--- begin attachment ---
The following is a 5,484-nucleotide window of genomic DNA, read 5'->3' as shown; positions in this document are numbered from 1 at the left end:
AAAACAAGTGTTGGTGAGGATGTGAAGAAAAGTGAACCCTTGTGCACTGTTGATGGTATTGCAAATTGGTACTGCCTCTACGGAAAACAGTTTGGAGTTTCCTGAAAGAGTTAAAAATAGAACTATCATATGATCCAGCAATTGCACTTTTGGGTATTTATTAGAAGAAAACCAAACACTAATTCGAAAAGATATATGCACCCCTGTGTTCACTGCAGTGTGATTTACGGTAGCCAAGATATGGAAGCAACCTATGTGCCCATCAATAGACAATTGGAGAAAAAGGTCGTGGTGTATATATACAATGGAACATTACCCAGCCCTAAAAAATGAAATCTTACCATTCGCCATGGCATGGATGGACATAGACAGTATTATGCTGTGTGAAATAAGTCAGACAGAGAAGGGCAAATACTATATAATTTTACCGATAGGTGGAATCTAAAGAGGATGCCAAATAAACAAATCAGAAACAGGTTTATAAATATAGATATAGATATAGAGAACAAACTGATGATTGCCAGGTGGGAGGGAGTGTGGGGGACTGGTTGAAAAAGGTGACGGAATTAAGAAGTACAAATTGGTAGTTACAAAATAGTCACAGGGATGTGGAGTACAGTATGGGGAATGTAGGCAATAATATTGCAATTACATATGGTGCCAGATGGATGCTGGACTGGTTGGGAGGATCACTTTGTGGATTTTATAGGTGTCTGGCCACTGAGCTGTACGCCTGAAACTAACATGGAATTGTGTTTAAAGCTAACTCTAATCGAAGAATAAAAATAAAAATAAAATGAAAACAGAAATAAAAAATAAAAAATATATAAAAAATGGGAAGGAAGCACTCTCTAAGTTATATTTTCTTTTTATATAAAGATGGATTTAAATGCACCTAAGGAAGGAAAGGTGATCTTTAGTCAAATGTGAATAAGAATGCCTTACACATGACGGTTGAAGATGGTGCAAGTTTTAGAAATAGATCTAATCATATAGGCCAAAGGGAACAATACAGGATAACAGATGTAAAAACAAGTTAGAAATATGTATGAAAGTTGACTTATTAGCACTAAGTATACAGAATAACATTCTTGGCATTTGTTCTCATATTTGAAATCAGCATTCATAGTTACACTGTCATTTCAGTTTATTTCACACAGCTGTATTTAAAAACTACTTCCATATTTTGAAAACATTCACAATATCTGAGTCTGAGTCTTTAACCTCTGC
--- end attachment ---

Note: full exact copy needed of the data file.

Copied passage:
The following is a 5,484-nucleotide window of genomic DNA, read 5'->3' as shown; positions in this document are numbered from 1 at the left end:
AAAACAAGTGTTGGTGAGGATGTGAAGAAAAGTGAACCCTTGTGCACTGTTGATGGTATTGCAAATTGGTACTGCCTCTACGGAAAACAGTTTGGAGTTTCCTGAAAGAGTTAAAAATAGAACTATCATATGATCCAGCAATTGCACTTTTGGGTATTTATTAGAAGAAAACCAAACACTAATTCGAAAAGATATATGCACCCCTGTGTTCACTGCAGTGTGATTTACGGTAGCCAAGATATGGAAGCAACCTATGTGCCCATCAATAGACAATTGGAGAAAAAGGTCGTGGTGTATATATACAATGGAACATTACCCAGCCCTAAAAAATGAAATCTTACCATTCGCCATGGCATGGATGGACATAGACAGTATTATGCTGTGTGAAATAAGTCAGACAGAGAAGGGCAAATACTATATAATTTTACCGATAGGTGGAATCTAAAGAGGATGCCAAATAAACAAATCAGAAACAGGTTTATAAATATAGATATAGATATAGAGAACAAACTGATGATTGCCAGGTGGGAGGGAGTGTGGGGGACTGGTTGAAAAAGGTGACGGAATTAAGAAGTACAAATTGGTAGTTACAAAATAGTCACAGGGATGTGGAGTACAGTATGGGGAATGTAGGCAATAATATTGCAATTACATATGGTGCCAGATGGATGCTGGACTGGTTGGGAGGATCACTTTGTGGATTTTATAGGTGTCTGGCCACTGAGCTGTACGCCTGAAACTAACATGGAATTGTGTTTAAAGCTAACTCTAATCGAAGAATAAAAATAAAAATAAAATGAAAACAGAAATAAAAAATAAAAAATATATAAAAAATGGGAAGGAAGCACTCTCTAAGTTATATTTTCTTTTTATATAAAGATGGATTTAAATGCACCTAAGGAAGGAAAGGTGATCTTTAGTCAAATGTGAATAAGAATGCCTTACACATGACGGTTGAAGATGGTGCAAGTTTTAGAAATAGATCTAATCATATAGGCCAAAGGGAACAATACAGGATAACAGATGTAAAAACAAGTTAGAAATATGTATGAAAGTTGACTTATTAGCACTAAGTATACAGAATAACATTCTTGGCATTTGTTCTCATATTTGAAATCAGCATTCATAGTTACACTGTCATTTCAGTTTATTTCACACAGCTGTATTTAAAAACTACTTCCATATTTTGAAAACATTCACAATATCTGAGTCTGAGTCTTTAACCTCTGC